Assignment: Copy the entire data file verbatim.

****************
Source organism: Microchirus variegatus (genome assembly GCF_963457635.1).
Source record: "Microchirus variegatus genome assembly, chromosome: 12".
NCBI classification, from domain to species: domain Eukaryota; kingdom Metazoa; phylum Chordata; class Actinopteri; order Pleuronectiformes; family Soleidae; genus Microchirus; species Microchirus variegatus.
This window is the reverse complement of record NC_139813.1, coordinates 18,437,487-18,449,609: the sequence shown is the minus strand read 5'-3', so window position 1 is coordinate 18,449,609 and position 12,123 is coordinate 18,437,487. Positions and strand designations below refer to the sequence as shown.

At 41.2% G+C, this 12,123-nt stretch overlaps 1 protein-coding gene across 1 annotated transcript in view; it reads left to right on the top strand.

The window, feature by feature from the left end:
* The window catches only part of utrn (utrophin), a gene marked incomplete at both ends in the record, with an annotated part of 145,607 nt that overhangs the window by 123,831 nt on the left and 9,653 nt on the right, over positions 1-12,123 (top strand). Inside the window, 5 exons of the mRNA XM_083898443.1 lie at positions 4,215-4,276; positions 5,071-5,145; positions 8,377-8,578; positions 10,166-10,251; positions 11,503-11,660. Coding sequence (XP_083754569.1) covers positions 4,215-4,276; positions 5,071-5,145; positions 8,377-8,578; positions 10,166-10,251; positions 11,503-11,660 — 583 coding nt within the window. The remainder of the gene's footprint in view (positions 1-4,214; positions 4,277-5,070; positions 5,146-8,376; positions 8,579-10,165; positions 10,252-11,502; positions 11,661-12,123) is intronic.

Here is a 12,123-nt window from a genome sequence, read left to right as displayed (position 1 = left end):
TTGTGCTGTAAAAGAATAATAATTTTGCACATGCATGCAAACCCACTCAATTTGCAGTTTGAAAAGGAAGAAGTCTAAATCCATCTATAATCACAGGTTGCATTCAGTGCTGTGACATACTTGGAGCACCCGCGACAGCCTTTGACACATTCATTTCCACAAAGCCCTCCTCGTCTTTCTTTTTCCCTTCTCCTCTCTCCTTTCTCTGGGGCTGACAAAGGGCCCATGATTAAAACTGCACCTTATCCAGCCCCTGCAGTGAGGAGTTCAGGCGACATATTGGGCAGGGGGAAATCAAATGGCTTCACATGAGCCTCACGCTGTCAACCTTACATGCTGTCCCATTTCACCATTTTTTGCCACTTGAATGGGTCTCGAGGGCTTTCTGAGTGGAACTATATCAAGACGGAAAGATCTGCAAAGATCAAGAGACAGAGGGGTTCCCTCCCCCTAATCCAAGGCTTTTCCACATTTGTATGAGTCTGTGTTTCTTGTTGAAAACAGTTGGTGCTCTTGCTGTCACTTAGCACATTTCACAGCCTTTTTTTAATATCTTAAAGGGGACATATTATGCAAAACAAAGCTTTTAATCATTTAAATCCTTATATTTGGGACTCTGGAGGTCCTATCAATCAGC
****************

Source organism: Microchirus variegatus (genome assembly GCF_963457635.1).
Source record: "Microchirus variegatus genome assembly, chromosome: 12".
NCBI classification, from domain to species: domain Eukaryota; kingdom Metazoa; phylum Chordata; class Actinopteri; order Pleuronectiformes; family Soleidae; genus Microchirus; species Microchirus variegatus.
This window is the reverse complement of record NC_139813.1, coordinates 18,437,487-18,449,609: the sequence shown is the minus strand read 5'-3', so window position 1 is coordinate 18,449,609 and position 12,123 is coordinate 18,437,487. Positions and strand designations below refer to the sequence as shown.

At 41.2% G+C, this 12,123-nt stretch overlaps 1 protein-coding gene across 1 annotated transcript in view; it reads left to right on the top strand.

The window, feature by feature from the left end:
* The window catches only part of utrn (utrophin), a gene marked incomplete at both ends in the record, with an annotated part of 145,607 nt that overhangs the window by 123,831 nt on the left and 9,653 nt on the right, over positions 1-12,123 (top strand). Inside the window, 5 exons of the mRNA XM_083898443.1 lie at positions 4,215-4,276; positions 5,071-5,145; positions 8,377-8,578; positions 10,166-10,251; positions 11,503-11,660. Coding sequence (XP_083754569.1) covers positions 4,215-4,276; positions 5,071-5,145; positions 8,377-8,578; positions 10,166-10,251; positions 11,503-11,660 — 583 coding nt within the window. The remainder of the gene's footprint in view (positions 1-4,214; positions 4,277-5,070; positions 5,146-8,376; positions 8,579-10,165; positions 10,252-11,502; positions 11,661-12,123) is intronic.

Here is a 12,123-nt window from a genome sequence, read left to right as displayed (position 1 = left end):
TTGTGCTGTAAAAGAATAATAATTTTGCACATGCATGCAAACCCACTCAATTTGCAGTTTGAAAAGGAAGAAGTCTAAATCCATCTATAATCACAGGTTGCATTCAGTGCTGTGACATACTTGGAGCACCCGCGACAGCCTTTGACACATTCATTTCCACAAAGCCCTCCTCGTCTTTCTTTTTCCCTTCTCCTCTCTCCTTTCTCTGGGGCTGACAAAGGGCCCATGATTAAAACTGCACCTTATCCAGCCCCTGCAGTGAGGAGTTCAGGCGACATATTGGGCAGGGGGAAATCAAATGGCTTCACATGAGCCTCACGCTGTCAACCTTACATGCTGTCCCATTTCACCATTTTTTGCCACTTGAATGGGTCTCGAGGGCTTTCTGAGTGGAACTATATCAAGACGGAAAGATCTGCAAAGATCAAGAGACAGAGGGGTTCCCTCCCCCTAATCCAAGGCTTTTCCACATTTGTATGAGTCTGTGTTTCTTGTTGAAAACAGTTGGTGCTCTTGCTGTCACTTAGCACATTTCACAGCCTTTTTTTAATATCTTAAAGGGGACATATTATGCAAAACAAAGCTTTTAATCATTTAAATCCTTATATTTGGGACTCTGGAGGTCCTATCAATCAGC